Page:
India has been taking steps to fight poverty. These steps have been useful, as well as redundant. 52% of the urban and rural population are classified as poor; it is a big challenge for India to fight poverty for years and years to come.

According to the World Bank, significant steps have been taken by different governments in India regarding poverty.

However, there are still a large number of people that live below or somewhere around the poverty line.

Not to mention that the difference between the rich and the poor has also been increasing, incredibly.

How is it not possible to see the reflection of the situation over water crisis and water availability?

Let take a look at the water crisis in India.

It cannot be denied that over the past decades, India has made massive improvements in water availability and water management.

But this improvement has left out the rural areas, in the sense that it was not judicially divided between urban and rural areas.

One crucial aspect to be noticed here is that the water is available in urban areas, but the quality of water is not good.

Different diseases strike India, and 21% of those diseases are waterborne diseases.

This goes on to say that water sanitization has not been prioritized at all.

The facilities of good drinking water come with a price which only some can afford through expensive water filters and tankers.

Safe drinking water is the right of all, irrespective of income. It is later seen that only 67% of the population obtain water through modern means.

The rest obtain water through traditional methods.

There is constant stress over water in India because India is an agricultural country.

Due to this, there is a tremendous amount of water involved in the irrigation process. Naturally, the level of water will deplete.

People living on the peripheries of cities also face a water crisis. To mitigate this problem, they dig wells.

Excess of digging well has resulted in more consumption.

Also, the cases of wells drying up left without restoration are quite popular in India.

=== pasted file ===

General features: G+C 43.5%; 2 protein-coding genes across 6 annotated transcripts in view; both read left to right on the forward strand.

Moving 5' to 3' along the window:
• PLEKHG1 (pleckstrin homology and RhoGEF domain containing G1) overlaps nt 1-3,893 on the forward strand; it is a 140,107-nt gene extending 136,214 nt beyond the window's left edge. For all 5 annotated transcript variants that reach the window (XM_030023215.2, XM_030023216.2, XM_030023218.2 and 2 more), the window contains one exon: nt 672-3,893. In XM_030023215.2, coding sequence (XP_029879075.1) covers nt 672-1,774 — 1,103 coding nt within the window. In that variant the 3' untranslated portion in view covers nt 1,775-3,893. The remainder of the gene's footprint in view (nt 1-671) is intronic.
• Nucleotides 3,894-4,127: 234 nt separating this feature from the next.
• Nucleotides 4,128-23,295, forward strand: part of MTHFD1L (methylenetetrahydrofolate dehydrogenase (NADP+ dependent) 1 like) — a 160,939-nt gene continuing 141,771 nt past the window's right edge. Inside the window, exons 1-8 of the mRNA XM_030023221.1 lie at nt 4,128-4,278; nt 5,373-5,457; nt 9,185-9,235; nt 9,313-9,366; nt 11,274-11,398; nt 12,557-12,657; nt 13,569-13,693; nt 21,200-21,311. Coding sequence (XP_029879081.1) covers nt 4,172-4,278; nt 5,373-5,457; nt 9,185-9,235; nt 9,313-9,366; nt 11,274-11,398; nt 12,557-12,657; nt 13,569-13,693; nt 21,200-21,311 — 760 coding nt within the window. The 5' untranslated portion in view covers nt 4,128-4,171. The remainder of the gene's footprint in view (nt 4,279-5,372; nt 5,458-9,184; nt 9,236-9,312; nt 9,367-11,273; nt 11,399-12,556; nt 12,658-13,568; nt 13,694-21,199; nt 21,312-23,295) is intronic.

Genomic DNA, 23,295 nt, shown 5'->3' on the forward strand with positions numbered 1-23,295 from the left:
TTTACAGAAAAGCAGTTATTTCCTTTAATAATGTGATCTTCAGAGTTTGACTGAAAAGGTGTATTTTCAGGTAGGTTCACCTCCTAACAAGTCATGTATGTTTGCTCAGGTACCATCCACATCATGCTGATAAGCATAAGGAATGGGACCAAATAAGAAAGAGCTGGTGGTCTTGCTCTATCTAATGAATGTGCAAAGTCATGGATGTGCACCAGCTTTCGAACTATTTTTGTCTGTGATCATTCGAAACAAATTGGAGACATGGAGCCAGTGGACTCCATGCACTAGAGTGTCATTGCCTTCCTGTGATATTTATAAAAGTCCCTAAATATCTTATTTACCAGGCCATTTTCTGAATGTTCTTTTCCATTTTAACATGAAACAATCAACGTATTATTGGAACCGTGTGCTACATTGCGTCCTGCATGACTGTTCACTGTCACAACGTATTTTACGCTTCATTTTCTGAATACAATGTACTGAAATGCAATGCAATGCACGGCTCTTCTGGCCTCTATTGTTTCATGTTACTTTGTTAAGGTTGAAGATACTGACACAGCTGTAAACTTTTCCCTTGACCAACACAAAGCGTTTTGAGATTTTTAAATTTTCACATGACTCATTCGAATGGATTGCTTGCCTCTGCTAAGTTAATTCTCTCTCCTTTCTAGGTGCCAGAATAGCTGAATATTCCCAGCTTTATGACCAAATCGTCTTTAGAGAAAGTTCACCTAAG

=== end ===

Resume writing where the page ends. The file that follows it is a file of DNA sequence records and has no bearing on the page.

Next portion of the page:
A few NGOs are involved in restoring the dried-up wells. But they cannot do this on a massive scale because of limited finance.

India has a high incidence of corruption cases by the government. The root cause of such a state of water management can also be attributed to that.

The funds were acquired but never distributed honestly among the water-deprived areas for development.

This is going to be the case forever if things don’t change. The rich have been getting more prosperous, and the poor have been getting poor in this country, and the process looks like not stop anytime soon.

The problem will worsen because the population of India will increase by the year 2050. The increase is expected to reach 1.6 billion.

With such community and such state of water management, it is not possible to keep water crisis at bay.

It is said that the water crisis will become a significant political issue in the coming years.

It is also needless to mention that the only people who will suffer from it are ordinary people.

Those who are privileged will get away from any situation. So what are we doing? Should we start taking steps only after the situation is out of hand?

Or, should we start taking small steps from now?

In school, environmental education is given, but no one keeps it in mind. From throwing packets on the road to leaving the tap on while brushing, nothing has penetrated our heads.

It is about time!

It is hard to see some of the geographically privileged areas in India get ample rainfall, but there is no adequate provision establishing a rainwater catchment system.

Water is lost in a runoff. To trap this water and use it for daily use will be a good start.

Author

Mike Brown has done Masters in Hydrology and Water Management. He loves coffee and likes to lecture people on climate change. He plays PUBG when he is not working.

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